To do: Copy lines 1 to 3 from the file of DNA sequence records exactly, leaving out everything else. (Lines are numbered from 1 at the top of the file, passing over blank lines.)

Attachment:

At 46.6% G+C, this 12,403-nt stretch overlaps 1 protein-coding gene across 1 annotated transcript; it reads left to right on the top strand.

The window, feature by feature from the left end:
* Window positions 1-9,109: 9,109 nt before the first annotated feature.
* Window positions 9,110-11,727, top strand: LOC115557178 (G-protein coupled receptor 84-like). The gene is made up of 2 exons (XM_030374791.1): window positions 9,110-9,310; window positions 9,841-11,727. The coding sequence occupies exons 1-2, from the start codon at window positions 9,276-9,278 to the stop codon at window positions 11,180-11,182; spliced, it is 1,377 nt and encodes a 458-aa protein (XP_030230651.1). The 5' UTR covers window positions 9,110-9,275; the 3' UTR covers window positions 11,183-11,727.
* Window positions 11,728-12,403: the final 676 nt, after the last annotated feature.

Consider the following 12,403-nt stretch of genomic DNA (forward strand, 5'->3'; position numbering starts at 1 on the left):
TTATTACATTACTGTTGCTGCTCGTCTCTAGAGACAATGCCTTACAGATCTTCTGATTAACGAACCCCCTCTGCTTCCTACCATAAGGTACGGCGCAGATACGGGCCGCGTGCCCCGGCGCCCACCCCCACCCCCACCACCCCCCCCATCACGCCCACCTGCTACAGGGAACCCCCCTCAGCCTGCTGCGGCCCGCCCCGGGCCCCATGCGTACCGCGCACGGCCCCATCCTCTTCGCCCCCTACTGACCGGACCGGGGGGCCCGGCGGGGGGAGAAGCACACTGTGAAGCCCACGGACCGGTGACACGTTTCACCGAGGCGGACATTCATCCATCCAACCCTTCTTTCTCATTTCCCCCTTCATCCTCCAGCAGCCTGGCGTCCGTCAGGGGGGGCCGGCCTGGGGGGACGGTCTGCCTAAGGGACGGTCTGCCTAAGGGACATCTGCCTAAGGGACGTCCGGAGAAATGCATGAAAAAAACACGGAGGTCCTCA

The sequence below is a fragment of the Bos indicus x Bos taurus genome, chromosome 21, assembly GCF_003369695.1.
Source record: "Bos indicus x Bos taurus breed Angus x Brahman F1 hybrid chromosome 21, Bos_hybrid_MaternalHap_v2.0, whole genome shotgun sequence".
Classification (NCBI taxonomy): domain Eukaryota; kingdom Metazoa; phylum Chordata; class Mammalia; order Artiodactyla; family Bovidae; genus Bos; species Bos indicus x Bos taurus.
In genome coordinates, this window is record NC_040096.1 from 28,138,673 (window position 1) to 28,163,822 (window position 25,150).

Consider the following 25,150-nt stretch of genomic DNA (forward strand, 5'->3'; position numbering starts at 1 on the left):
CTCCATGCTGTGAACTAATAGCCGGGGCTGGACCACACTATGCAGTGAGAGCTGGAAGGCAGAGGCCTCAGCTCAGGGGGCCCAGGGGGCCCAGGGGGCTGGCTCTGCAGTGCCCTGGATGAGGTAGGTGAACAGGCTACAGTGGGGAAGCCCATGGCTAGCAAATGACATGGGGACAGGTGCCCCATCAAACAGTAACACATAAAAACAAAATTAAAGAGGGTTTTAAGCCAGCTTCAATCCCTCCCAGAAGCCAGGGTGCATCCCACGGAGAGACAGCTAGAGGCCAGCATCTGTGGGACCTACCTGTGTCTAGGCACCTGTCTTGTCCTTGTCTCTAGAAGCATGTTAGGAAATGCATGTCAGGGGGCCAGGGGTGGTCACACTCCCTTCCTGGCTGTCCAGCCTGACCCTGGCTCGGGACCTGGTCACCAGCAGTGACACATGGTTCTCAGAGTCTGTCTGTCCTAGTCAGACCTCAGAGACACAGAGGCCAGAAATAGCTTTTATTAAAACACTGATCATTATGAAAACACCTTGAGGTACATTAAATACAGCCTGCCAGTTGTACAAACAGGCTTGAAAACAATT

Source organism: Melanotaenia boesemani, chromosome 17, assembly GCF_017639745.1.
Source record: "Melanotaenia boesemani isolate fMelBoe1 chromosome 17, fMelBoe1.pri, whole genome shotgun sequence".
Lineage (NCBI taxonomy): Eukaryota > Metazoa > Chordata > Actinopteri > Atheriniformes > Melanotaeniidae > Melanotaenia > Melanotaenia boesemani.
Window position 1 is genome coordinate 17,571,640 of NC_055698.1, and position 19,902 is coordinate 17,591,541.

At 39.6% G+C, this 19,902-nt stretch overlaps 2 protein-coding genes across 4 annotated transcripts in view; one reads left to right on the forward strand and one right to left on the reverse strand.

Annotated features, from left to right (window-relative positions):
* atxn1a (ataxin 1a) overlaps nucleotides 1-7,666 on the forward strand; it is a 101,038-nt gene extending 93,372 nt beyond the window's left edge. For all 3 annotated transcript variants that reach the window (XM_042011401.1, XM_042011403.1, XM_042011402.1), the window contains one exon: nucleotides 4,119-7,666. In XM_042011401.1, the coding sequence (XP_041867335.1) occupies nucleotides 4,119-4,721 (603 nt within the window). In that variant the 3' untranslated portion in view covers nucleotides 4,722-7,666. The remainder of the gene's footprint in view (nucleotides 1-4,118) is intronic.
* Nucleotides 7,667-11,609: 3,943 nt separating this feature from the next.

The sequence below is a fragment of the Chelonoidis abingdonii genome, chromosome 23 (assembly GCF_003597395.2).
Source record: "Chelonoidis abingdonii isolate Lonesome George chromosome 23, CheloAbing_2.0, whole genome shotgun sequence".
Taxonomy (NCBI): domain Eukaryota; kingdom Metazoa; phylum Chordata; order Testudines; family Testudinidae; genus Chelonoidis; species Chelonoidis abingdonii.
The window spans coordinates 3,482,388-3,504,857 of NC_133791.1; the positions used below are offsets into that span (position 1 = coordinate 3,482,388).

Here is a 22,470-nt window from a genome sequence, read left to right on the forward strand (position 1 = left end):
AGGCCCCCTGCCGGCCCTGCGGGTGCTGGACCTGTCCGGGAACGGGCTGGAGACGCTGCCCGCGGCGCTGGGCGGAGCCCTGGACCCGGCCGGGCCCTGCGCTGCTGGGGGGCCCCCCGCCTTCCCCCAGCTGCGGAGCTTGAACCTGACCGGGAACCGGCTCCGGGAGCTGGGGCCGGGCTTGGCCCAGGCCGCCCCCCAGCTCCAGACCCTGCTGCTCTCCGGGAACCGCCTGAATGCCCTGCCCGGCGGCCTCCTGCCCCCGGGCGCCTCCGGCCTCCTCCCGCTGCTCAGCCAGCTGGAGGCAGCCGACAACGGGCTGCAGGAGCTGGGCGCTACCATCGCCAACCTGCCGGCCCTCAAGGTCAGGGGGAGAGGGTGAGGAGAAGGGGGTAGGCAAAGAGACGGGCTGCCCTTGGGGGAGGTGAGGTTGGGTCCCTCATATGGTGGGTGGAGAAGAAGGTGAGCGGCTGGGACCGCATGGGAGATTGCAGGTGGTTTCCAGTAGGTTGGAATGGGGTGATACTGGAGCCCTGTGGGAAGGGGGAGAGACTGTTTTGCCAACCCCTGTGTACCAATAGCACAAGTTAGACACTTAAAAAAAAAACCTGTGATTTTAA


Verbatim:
At 46.6% G+C, this 12,403-nt stretch overlaps 1 protein-coding gene across 1 annotated transcript; it reads left to right on the top strand.

The window, feature by feature from the left end:
* Window positions 1-9,109: 9,109 nt before the first annotated feature.